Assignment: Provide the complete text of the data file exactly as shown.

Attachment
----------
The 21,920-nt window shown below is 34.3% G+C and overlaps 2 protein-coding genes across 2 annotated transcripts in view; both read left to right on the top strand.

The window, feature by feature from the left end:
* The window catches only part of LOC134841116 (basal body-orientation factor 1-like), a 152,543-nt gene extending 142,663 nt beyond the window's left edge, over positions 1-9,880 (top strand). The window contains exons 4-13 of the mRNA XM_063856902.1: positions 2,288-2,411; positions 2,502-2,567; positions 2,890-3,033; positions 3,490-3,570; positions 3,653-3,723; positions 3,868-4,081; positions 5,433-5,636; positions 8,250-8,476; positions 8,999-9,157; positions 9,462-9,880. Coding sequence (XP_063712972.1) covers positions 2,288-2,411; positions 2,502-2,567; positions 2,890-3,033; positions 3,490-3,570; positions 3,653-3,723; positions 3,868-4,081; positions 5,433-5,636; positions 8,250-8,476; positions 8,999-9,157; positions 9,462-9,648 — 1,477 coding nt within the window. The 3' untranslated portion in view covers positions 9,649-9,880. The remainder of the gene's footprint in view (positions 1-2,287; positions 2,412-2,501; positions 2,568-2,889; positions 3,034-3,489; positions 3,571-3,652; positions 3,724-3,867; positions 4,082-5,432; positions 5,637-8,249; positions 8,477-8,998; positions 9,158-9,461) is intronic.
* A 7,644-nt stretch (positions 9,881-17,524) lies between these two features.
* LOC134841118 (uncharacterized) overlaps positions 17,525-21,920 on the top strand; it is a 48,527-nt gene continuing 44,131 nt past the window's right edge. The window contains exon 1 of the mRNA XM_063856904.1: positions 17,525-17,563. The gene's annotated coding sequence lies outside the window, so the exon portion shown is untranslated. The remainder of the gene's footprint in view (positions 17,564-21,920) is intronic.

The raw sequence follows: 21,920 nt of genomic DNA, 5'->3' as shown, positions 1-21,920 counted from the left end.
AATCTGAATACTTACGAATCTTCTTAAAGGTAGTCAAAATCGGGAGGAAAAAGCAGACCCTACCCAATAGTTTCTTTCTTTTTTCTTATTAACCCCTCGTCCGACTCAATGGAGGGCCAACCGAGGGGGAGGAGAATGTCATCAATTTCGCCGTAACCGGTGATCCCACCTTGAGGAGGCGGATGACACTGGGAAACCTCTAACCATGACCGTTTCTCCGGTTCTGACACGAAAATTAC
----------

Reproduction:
The 21,920-nt window shown below is 34.3% G+C and overlaps 2 protein-coding genes across 2 annotated transcripts in view; both read left to right on the top strand.

The window, feature by feature from the left end:
* The window catches only part of LOC134841116 (basal body-orientation factor 1-like), a 152,543-nt gene extending 142,663 nt beyond the window's left edge, over positions 1-9,880 (top strand). The window contains exons 4-13 of the mRNA XM_063856902.1: positions 2,288-2,411; positions 2,502-2,567; positions 2,890-3,033; positions 3,490-3,570; positions 3,653-3,723; positions 3,868-4,081; positions 5,433-5,636; positions 8,250-8,476; positions 8,999-9,157; positions 9,462-9,880. Coding sequence (XP_063712972.1) covers positions 2,288-2,411; positions 2,502-2,567; positions 2,890-3,033; positions 3,490-3,570; positions 3,653-3,723; positions 3,868-4,081; positions 5,433-5,636; positions 8,250-8,476; positions 8,999-9,157; positions 9,462-9,648 — 1,477 coding nt within the window. The 3' untranslated portion in view covers positions 9,649-9,880. The remainder of the gene's footprint in view (positions 1-2,287; positions 2,412-2,501; positions 2,568-2,889; positions 3,034-3,489; positions 3,571-3,652; positions 3,724-3,867; positions 4,082-5,432; positions 5,637-8,249; positions 8,477-8,998; positions 9,158-9,461) is intronic.
* A 7,644-nt stretch (positions 9,881-17,524) lies between these two features.
* LOC134841118 (uncharacterized) overlaps positions 17,525-21,920 on the top strand; it is a 48,527-nt gene continuing 44,131 nt past the window's right edge. The window contains exon 1 of the mRNA XM_063856904.1: positions 17,525-17,563. The gene's annotated coding sequence lies outside the window, so the exon portion shown is untranslated. The remainder of the gene's footprint in view (positions 17,564-21,920) is intronic.

The raw sequence follows: 21,920 nt of genomic DNA, 5'->3' as shown, positions 1-21,920 counted from the left end.
AATCTGAATACTTACGAATCTTCTTAAAGGTAGTCAAAATCGGGAGGAAAAAGCAGACCCTACCCAATAGTTTCTTTCTTTTTTCTTATTAACCCCTCGTCCGACTCAATGGAGGGCCAACCGAGGGGGAGGAGAATGTCATCAATTTCGCCGTAACCGGTGATCCCACCTTGAGGAGGCGGATGACACTGGGAAACCTCTAACCATGACCGTTTCTCCGGTTCTGACACGAAAATTAC